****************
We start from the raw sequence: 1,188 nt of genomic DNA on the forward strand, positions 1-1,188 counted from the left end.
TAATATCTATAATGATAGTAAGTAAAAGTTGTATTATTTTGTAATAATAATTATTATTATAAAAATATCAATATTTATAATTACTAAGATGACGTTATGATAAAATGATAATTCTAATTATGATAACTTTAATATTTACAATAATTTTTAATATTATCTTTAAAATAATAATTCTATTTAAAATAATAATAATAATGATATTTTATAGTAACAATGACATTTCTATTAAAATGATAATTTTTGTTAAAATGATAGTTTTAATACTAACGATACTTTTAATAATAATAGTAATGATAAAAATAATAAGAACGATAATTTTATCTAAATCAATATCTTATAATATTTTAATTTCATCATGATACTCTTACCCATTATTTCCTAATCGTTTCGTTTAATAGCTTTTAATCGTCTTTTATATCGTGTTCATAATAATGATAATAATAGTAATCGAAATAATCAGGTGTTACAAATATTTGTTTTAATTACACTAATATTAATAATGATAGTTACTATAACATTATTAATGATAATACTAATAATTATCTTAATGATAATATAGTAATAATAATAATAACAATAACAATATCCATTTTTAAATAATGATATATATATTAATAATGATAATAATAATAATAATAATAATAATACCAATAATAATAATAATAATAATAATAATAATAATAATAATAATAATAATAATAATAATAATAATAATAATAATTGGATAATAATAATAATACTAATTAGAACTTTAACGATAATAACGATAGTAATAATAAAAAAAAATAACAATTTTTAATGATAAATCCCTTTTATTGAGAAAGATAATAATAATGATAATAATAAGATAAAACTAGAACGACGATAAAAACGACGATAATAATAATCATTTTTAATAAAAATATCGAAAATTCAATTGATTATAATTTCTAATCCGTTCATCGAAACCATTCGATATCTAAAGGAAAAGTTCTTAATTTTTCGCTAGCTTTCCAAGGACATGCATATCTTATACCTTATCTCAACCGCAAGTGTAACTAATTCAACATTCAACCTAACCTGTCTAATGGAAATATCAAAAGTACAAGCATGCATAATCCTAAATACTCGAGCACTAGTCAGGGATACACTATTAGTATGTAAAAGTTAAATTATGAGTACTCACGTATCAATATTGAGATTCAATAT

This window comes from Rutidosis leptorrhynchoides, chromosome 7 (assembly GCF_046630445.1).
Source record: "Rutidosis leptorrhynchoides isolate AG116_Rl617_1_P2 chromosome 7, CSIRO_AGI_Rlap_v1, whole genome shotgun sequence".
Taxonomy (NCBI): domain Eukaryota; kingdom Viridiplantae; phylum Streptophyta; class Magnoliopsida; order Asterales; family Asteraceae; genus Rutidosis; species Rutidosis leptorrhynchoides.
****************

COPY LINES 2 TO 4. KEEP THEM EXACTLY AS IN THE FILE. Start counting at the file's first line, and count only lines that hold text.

TAATATCTATAATGATAGTAAGTAAAAGTTGTATTATTTTGTAATAATAATTATTATTATAAAAATATCAATATTTATAATTACTAAGATGACGTTATGATAAAATGATAATTCTAATTATGATAACTTTAATATTTACAATAATTTTTAATATTATCTTTAAAATAATAATTCTATTTAAAATAATAATAATAATGATATTTTATAGTAACAATGACATTTCTATTAAAATGATAATTTTTGTTAAAATGATAGTTTTAATACTAACGATACTTTTAATAATAATAGTAATGATAAAAATAATAAGAACGATAATTTTATCTAAATCAATATCTTATAATATTTTAATTTCATCATGATACTCTTACCCATTATTTCCTAATCGTTTCGTTTAATAGCTTTTAATCGTCTTTTATATCGTGTTCATAATAATGATAATAATAGTAATCGAAATAATCAGGTGTTACAAATATTTGTTTTAATTACACTAATATTAATAATGATAGTTACTATAACATTATTAATGATAATACTAATAATTATCTTAATGATAATATAGTAATAATAATAATAACAATAACAATATCCATTTTTAAATAATGATATATATATTAATAATGATAATAATAATAATAATAATAATAATACCAATAATAATAATAATAATAATAATAATAATAATAATAATAATAATAATAATAATAATAATAATAATAATAATTGGATAATAATAATAATACTAATTAGAACTTTAACGATAATAACGATAGTAATAATAAAAAAAAATAACAATTTTTAATGATAAATCCCTTTTATTGAGAAAGATAATAATAATGATAATAATAAGATAAAACTAGAACGACGATAAAAACGACGATAATAATAATCATTTTTAATAAAAATATCGAAAATTCAATTGATTATAATTTCTAATCCGTTCATCGAAACCATTCGATATCTAAAGGAAAAGTTCTTAATTTTTCGCTAGCTTTCCAAGGACATGCATATCTTATACCTTATCTCAACCGCAAGTGTAACTAATTCAACATTCAACCTAACCTGTCTAATGGAAATATCAAAAGTACAAGCATGCATAATCCTAAATACTCGAGCACTAGTCAGGGATACACTATTAGTATGTAAAAGTTAAATTATGAGTACTCACGTATCAATATTGAGATTCAATAT

This window comes from Rutidosis leptorrhynchoides, chromosome 7 (assembly GCF_046630445.1).
Source record: "Rutidosis leptorrhynchoides isolate AG116_Rl617_1_P2 chromosome 7, CSIRO_AGI_Rlap_v1, whole genome shotgun sequence".